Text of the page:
Attributes of God : independence, goodness, and power -- Attributes of God : eternity, knowledge, and providence -- God triune and incarnate -- Faith and rationality -- Theistic arguments -- Anti-theistic arguments -- Religion and science -- Religion, morality, and politics -- Mind, body, and immortality.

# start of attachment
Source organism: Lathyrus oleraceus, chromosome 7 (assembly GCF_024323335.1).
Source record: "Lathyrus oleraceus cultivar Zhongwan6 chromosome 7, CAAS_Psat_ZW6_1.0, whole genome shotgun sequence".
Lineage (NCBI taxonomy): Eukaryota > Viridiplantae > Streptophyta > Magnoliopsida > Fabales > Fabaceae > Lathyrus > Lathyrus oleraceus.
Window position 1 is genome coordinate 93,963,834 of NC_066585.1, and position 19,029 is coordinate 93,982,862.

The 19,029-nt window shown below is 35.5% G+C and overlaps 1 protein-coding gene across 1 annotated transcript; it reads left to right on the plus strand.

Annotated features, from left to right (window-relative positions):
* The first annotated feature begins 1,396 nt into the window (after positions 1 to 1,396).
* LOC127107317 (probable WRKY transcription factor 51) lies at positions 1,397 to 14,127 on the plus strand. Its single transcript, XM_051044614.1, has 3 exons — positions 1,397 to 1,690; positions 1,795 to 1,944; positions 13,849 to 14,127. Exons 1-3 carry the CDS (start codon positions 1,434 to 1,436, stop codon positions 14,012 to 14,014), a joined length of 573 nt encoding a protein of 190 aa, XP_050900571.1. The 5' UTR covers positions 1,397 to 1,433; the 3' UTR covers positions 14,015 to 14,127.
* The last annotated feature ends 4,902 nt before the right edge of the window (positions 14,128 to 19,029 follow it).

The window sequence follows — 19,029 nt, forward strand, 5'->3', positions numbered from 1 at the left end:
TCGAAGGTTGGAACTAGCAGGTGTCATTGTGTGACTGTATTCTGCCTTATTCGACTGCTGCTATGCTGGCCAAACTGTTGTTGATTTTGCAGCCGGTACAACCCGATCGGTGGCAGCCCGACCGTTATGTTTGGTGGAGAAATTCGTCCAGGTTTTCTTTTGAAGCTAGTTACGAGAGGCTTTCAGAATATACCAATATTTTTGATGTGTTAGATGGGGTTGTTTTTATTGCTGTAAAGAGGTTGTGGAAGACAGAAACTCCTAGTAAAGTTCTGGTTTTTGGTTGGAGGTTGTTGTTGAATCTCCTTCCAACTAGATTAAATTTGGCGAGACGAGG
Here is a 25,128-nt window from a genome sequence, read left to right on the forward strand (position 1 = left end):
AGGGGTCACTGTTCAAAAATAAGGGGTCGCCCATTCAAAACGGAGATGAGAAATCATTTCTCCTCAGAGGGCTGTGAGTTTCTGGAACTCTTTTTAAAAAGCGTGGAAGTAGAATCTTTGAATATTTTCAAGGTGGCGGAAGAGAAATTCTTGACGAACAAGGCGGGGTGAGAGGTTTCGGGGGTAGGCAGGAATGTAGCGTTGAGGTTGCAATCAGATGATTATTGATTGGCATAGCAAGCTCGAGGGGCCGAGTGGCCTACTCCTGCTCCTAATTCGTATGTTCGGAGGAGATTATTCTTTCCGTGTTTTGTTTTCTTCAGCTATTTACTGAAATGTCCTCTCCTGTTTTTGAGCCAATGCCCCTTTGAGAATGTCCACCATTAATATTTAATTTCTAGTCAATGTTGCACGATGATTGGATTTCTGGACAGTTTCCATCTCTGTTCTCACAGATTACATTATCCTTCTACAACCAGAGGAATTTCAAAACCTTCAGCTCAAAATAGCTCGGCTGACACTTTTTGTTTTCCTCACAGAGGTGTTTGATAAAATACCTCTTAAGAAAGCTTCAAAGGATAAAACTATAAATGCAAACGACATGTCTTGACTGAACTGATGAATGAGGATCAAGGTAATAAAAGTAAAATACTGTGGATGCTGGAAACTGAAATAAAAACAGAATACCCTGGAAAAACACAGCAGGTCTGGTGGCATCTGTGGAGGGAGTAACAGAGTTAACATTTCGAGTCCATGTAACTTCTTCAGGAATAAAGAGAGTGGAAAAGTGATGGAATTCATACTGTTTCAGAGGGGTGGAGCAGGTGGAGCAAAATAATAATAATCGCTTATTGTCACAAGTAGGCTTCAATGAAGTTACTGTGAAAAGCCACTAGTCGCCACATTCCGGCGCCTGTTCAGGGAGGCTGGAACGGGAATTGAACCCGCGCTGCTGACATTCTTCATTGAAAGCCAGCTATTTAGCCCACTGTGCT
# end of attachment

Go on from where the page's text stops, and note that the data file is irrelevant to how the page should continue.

Over the last two decades, scientific accounts of religion have received a great deal of scholarly and popular attention both because of their intrinsic interest and because they are widely as constituting a threat to the religion they analyse. The Believing Primate aims to describe and discuss these scientific accounts as well as to assess their implications. The volume begins with essays by leading scientists in the field, describing these accounts and discussing evidence in their favour. Philosophical and theological reflections (...) on these accounts follow, offered by leading philosophers, theologians, and scientists. This diverse group of scholars address some fascinating underlying questions: Do scientific accounts of religion undermine the justification of religious belief? Do such accounts show religion to be an accidental by-product of our evolutionary development? And, whilst we seem naturally disposed toward religion, would we fare better or worse without it? Bringing together dissenting perspectives, this provocative collection will serve to freshly illuminate ongoing debate on these perennial questions. (shrink)